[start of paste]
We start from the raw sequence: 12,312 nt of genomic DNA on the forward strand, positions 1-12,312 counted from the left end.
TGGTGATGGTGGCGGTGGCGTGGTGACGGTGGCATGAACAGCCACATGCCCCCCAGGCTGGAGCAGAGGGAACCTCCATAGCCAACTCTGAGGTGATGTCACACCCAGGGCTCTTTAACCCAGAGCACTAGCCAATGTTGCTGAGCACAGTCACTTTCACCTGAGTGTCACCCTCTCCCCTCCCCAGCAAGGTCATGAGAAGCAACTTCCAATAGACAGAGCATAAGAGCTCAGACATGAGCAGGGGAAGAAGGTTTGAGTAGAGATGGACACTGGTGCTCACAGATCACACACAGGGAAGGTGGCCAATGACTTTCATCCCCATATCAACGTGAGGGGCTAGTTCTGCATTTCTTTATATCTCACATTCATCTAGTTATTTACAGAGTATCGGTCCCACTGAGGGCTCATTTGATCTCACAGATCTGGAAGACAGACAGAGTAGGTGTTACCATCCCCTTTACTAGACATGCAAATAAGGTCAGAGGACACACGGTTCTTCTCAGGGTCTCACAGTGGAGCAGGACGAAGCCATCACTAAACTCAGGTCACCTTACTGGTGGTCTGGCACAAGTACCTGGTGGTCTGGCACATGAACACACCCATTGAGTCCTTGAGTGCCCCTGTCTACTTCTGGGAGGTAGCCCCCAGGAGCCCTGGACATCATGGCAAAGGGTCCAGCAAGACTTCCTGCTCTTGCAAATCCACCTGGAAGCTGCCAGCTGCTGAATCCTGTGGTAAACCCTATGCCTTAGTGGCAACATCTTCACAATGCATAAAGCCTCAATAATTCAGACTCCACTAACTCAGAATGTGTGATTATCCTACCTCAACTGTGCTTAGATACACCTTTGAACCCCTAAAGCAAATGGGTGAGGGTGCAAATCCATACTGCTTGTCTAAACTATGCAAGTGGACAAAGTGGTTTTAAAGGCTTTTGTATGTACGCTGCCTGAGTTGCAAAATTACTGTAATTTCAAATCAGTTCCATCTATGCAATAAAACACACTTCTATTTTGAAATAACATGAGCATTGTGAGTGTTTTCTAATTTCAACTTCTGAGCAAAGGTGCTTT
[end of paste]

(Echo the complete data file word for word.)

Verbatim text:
We start from the raw sequence: 12,312 nt of genomic DNA on the forward strand, positions 1-12,312 counted from the left end.
TGGTGATGGTGGCGGTGGCGTGGTGACGGTGGCATGAACAGCCACATGCCCCCCAGGCTGGAGCAGAGGGAACCTCCATAGCCAACTCTGAGGTGATGTCACACCCAGGGCTCTTTAACCCAGAGCACTAGCCAATGTTGCTGAGCACAGTCACTTTCACCTGAGTGTCACCCTCTCCCCTCCCCAGCAAGGTCATGAGAAGCAACTTCCAATAGACAGAGCATAAGAGCTCAGACATGAGCAGGGGAAGAAGGTTTGAGTAGAGATGGACACTGGTGCTCACAGATCACACACAGGGAAGGTGGCCAATGACTTTCATCCCCATATCAACGTGAGGGGCTAGTTCTGCATTTCTTTATATCTCACATTCATCTAGTTATTTACAGAGTATCGGTCCCACTGAGGGCTCATTTGATCTCACAGATCTGGAAGACAGACAGAGTAGGTGTTACCATCCCCTTTACTAGACATGCAAATAAGGTCAGAGGACACACGGTTCTTCTCAGGGTCTCACAGTGGAGCAGGACGAAGCCATCACTAAACTCAGGTCACCTTACTGGTGGTCTGGCACAAGTACCTGGTGGTCTGGCACATGAACACACCCATTGAGTCCTTGAGTGCCCCTGTCTACTTCTGGGAGGTAGCCCCCAGGAGCCCTGGACATCATGGCAAAGGGTCCAGCAAGACTTCCTGCTCTTGCAAATCCACCTGGAAGCTGCCAGCTGCTGAATCCTGTGGTAAACCCTATGCCTTAGTGGCAACATCTTCACAATGCATAAAGCCTCAATAATTCAGACTCCACTAACTCAGAATGTGTGATTATCCTACCTCAACTGTGCTTAGATACACCTTTGAACCCCTAAAGCAAATGGGTGAGGGTGCAAATCCATACTGCTTGTCTAAACTATGCAAGTGGACAAAGTGGTTTTAAAGGCTTTTGTATGTACGCTGCCTGAGTTGCAAAATTACTGTAATTTCAAATCAGTTCCATCTATGCAATAAAACACACTTCTATTTTGAAATAACATGAGCATTGTGAGTGTTTTCTAATTTCAACTTCTGAGCAAAGGTGCTTT